By Kirkus Reviews
In this novel, three teens, each hoping for a better life, head to the East Coast of the U.S. with nefarious types at their heels.
Mexican American orphan Arturo “Turi” Martinez envisions Connecticut as the ideal place. It’s worlds apart from the El Paso desert and far away from his abusive uncle and rancorous aunt. When he sees his chance to flee, he takes it. Turi joins Arnulfo Muñoz, an undocumented Mexican he’s previously worked with; they hitch a ride northeast toward the New England states each teen has his eyes on. But once Turi suspects the driver is transporting contraband, he and Arnulfo feel their only option is to speed away in the man’s blue pickup. This, however, only escalates their perils. The truck hides potentially dangerous cargo, and menacing people want to get their hands on that pickup. Along the way, the teens meet Molly Crump, who, also unhappy with her home life, joins their adventure. She and Turi hit it off, but even if they reach their destination, they may not be safe from the pursuing threat. Troncoso (A Peculiar Kind of Immigrant’s Son, 2019, etc.) delivers a surprisingly fast-paced, character-driven story. For example, readers watch Turi evolve from a meek 16-year-old loner to a capable young man who genuinely cares for his “semi-friend” Arnulfo. At the same time, the road trip keeps the tightly plotted narrative moving across the country, all while villains (there are quite a few) close in. The cast also shines, including one criminal henchman harboring a tender affection for his “hulking giant” of a partner. The author rounds out his memorable tale by touching on contemporary topical issues, like prejudices against caramel skin and undocumented immigrants.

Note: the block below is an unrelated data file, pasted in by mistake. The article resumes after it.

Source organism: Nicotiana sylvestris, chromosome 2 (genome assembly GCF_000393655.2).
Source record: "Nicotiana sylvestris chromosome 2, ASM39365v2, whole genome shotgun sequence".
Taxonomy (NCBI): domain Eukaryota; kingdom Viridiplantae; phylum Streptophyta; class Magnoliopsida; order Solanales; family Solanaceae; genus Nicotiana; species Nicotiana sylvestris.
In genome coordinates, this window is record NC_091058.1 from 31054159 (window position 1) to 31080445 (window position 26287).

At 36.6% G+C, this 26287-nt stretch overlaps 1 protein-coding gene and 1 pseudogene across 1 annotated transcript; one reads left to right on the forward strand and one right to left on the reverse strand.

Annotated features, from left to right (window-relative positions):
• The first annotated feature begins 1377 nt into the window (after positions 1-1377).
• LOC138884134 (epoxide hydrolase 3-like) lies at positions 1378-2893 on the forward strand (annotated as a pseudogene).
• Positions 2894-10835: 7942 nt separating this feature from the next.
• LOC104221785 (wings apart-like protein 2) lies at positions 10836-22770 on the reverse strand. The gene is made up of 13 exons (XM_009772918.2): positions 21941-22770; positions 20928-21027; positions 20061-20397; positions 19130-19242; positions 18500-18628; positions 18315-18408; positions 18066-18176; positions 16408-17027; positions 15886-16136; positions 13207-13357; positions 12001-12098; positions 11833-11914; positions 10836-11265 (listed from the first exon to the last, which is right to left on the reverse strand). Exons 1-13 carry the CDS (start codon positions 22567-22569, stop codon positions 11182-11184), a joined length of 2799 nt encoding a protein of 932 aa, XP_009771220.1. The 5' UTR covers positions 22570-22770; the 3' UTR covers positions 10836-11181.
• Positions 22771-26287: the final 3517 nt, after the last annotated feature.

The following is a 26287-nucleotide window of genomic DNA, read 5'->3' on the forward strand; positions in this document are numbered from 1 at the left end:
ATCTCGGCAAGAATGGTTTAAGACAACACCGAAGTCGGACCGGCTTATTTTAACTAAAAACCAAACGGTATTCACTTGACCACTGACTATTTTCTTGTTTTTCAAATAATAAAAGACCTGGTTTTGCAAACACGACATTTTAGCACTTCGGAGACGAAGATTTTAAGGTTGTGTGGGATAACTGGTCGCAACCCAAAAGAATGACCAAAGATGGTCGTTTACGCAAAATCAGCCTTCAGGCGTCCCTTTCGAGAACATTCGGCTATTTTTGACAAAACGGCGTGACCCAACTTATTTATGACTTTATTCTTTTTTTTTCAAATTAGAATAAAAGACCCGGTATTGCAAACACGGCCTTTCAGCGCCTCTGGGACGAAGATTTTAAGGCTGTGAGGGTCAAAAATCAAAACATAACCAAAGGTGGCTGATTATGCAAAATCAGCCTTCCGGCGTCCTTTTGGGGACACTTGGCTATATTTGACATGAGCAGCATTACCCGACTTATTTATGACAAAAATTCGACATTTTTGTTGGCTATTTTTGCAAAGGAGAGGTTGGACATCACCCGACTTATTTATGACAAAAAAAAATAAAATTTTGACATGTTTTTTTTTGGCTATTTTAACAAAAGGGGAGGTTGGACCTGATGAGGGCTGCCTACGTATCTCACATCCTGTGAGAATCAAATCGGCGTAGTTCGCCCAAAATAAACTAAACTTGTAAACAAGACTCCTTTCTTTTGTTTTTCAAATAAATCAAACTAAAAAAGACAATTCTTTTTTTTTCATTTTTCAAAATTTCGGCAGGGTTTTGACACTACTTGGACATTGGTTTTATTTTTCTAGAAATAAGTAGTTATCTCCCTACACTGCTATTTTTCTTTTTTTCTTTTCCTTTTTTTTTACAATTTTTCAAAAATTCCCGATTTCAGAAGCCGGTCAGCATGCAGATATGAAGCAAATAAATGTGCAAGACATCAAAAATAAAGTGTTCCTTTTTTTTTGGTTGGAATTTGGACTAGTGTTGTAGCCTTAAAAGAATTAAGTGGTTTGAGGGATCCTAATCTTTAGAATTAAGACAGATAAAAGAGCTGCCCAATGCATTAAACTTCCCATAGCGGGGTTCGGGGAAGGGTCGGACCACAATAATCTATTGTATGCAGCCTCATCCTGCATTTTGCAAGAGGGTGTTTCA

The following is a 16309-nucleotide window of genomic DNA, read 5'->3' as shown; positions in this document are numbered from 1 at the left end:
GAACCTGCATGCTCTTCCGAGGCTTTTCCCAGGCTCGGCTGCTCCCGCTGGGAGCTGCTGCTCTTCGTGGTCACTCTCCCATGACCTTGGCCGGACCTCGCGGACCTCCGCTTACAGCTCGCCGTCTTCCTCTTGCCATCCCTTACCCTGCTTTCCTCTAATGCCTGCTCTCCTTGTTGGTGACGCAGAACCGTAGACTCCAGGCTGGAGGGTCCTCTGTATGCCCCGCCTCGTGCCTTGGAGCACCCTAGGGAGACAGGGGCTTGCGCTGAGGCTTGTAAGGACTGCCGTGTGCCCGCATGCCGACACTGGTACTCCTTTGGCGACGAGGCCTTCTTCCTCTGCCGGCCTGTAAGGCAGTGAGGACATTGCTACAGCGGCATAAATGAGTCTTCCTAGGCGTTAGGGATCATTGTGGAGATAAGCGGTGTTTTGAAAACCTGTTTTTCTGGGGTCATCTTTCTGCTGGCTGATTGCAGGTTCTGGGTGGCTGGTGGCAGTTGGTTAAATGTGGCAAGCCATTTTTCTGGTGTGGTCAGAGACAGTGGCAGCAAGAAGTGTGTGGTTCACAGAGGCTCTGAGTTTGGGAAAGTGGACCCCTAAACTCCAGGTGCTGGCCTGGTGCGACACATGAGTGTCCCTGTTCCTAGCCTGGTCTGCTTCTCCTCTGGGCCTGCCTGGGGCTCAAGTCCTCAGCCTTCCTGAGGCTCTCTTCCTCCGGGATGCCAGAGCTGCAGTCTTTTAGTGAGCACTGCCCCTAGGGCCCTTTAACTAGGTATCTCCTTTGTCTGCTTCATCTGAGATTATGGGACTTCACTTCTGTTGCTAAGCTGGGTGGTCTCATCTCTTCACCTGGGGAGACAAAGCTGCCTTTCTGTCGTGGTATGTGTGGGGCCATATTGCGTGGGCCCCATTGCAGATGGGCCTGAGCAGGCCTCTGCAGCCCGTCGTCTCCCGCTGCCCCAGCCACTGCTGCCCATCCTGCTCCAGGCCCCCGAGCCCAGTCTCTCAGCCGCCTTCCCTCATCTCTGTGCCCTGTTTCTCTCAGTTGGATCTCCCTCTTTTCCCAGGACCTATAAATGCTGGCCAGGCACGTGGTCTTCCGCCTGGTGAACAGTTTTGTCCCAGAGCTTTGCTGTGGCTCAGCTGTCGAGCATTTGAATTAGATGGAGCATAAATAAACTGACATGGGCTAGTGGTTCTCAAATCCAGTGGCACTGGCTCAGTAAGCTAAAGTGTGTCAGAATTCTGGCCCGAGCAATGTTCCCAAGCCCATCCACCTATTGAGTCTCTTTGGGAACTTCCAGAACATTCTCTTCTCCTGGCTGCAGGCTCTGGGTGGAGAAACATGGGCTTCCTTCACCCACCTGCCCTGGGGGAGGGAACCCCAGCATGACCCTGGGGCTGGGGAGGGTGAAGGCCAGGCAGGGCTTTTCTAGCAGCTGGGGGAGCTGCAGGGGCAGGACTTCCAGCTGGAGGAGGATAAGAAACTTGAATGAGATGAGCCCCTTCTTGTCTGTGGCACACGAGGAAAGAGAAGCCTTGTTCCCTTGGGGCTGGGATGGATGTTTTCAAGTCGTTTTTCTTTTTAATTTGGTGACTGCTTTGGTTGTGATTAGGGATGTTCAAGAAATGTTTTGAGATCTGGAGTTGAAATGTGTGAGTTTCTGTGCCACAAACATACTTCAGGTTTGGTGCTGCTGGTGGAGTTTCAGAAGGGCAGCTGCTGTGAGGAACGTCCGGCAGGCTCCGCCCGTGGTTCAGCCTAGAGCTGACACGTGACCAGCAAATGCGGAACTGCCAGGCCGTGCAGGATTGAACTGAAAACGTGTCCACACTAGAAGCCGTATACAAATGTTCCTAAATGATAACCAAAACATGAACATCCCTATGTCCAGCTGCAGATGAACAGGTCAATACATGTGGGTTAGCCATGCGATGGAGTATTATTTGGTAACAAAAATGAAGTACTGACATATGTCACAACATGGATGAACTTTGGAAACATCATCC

A sublime, diverse cast drives this tale of looking for a safe, welcoming home.